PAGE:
Submitted to: Revista Brasileira de Sementes
Publication Type: Peer Reviewed Journal
Publication Acceptance Date: 12/1/2002
Publication Date: 4/1/2003
Citation: Menezes, C.C., Vantoai, T.T., Mcdonald, M.B., Sediyama, E.T. 2003. Sequence characterized amplified region (scar) technique used for variety discrimination in vinca (catharanthus rosues l.). Revista Brasileira de Sementes. 24:299-305.
Interpretive Summary: A large number of plant varieties are being developed and released that sometimes differ only in one single gene. Testing for genetic purity and variety discrimination is becoming a more difficult and complex task. The PCR-based Random Amplified Polymorphic DNA (RAPD) technique had led to a new generation of molecular marker-based genetic purity determination. The low stringency requirements of RAPD, however, can cause non- reproducible results. This paper reports the development of SCAR (Sequence Characterized Amplified Region) markers for varietal identification of vinca, an ornamental plant. The technique is reproducible and compatible with DNA isolated from dry seeds, a very important feature in improving the efficiency of a seed-quality evaluating program.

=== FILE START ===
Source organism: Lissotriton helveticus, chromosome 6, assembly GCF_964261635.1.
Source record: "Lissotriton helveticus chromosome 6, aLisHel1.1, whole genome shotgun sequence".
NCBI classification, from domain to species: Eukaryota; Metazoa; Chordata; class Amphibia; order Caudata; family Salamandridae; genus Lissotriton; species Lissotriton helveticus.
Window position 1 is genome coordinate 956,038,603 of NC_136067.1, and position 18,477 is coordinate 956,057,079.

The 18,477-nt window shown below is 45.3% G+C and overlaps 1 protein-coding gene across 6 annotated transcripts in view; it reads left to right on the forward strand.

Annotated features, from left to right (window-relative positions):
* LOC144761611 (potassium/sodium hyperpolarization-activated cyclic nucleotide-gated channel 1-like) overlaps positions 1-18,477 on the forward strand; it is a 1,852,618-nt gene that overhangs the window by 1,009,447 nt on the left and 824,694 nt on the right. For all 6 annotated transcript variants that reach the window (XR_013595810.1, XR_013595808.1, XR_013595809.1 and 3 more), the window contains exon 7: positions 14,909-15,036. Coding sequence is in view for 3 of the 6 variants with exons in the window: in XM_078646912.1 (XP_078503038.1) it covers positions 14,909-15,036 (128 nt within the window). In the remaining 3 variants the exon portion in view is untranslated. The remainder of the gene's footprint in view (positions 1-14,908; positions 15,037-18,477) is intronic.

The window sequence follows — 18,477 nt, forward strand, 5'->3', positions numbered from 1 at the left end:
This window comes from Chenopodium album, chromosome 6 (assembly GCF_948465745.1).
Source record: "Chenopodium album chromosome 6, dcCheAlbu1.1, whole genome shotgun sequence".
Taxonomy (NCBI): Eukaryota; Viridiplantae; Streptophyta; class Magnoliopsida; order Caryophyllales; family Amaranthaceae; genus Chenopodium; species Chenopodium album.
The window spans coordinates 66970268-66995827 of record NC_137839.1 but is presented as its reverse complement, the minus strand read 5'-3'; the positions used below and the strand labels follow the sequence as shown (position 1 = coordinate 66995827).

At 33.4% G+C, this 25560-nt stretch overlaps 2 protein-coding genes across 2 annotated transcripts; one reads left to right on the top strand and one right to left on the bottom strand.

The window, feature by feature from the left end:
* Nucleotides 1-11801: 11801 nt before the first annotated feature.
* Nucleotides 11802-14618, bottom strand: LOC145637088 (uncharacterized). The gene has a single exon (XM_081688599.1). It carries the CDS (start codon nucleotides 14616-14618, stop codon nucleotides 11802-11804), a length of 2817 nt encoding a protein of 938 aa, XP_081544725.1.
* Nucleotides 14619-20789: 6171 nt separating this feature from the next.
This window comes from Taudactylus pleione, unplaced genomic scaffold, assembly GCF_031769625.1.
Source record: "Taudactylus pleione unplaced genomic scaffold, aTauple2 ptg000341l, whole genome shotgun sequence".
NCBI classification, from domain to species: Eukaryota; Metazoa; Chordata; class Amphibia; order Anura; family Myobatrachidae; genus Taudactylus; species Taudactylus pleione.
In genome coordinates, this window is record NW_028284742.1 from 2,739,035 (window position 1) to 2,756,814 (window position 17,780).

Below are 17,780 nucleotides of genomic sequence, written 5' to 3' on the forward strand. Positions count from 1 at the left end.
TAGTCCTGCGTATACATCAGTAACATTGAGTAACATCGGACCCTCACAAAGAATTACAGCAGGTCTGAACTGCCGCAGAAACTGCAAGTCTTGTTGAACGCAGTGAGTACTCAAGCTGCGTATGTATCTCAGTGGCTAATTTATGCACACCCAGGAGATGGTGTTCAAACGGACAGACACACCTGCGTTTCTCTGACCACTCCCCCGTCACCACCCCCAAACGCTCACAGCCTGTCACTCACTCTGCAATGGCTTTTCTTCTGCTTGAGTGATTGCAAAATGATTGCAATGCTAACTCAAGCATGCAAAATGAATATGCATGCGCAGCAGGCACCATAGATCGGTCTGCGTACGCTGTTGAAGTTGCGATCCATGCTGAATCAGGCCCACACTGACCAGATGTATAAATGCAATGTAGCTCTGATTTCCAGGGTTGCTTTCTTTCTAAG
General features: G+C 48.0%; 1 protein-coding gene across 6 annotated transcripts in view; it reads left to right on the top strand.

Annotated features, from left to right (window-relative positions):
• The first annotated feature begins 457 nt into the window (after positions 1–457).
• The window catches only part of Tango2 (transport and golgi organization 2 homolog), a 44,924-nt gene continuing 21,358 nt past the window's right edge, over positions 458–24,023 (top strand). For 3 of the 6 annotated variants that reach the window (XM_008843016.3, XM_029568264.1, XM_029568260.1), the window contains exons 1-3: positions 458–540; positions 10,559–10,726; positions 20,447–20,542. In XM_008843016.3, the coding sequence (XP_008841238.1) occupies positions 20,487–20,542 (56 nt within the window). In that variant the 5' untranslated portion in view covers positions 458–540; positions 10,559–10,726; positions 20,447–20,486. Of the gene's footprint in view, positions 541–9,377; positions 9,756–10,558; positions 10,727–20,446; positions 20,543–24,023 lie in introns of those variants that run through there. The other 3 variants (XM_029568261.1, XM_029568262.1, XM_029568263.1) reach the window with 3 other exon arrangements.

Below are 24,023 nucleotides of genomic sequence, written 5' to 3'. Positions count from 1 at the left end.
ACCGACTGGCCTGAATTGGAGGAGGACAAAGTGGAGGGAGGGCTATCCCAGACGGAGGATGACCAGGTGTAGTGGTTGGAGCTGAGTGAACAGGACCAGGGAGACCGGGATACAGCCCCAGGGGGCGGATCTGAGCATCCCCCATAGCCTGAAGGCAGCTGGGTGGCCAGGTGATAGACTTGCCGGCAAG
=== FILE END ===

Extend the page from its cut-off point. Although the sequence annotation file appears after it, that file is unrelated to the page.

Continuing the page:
Technical Abstract: Sequence Characterized Amplified Region (SCAR) appears as a useful technique for seed genetic purity testing and variety discrimination, applicable to species in which other techniques have failed. In particular, this technique is very attractive with species in which RAPD results were not consistent. The RAPD polymorphic bands were cloned, sequenced and from the sequence information, primer pairs for normal PCR were developed. Since the probability of obtaining successful SCAR primers from RAPD polymorphic bands was about 50%, a larger number of RAPD polymorphic bands are needed to develop sufficient SCAR primers for varietal discrimination in vinca. In addition, the efficiency of the SCAR technique is strongly affected by the quality of DNA extracted from seeds. The SCAR banding patterns obtained from vinca seeds were consistent and repeatable making the results reliable for genetic purity testing and variety discrimination. The SCAR technique is simple, fast, and relatively inexpensive. It also allows the use of DNA extracted from dry seeds, a very important feature in improving the efficiency of a seed-quality evaluating program.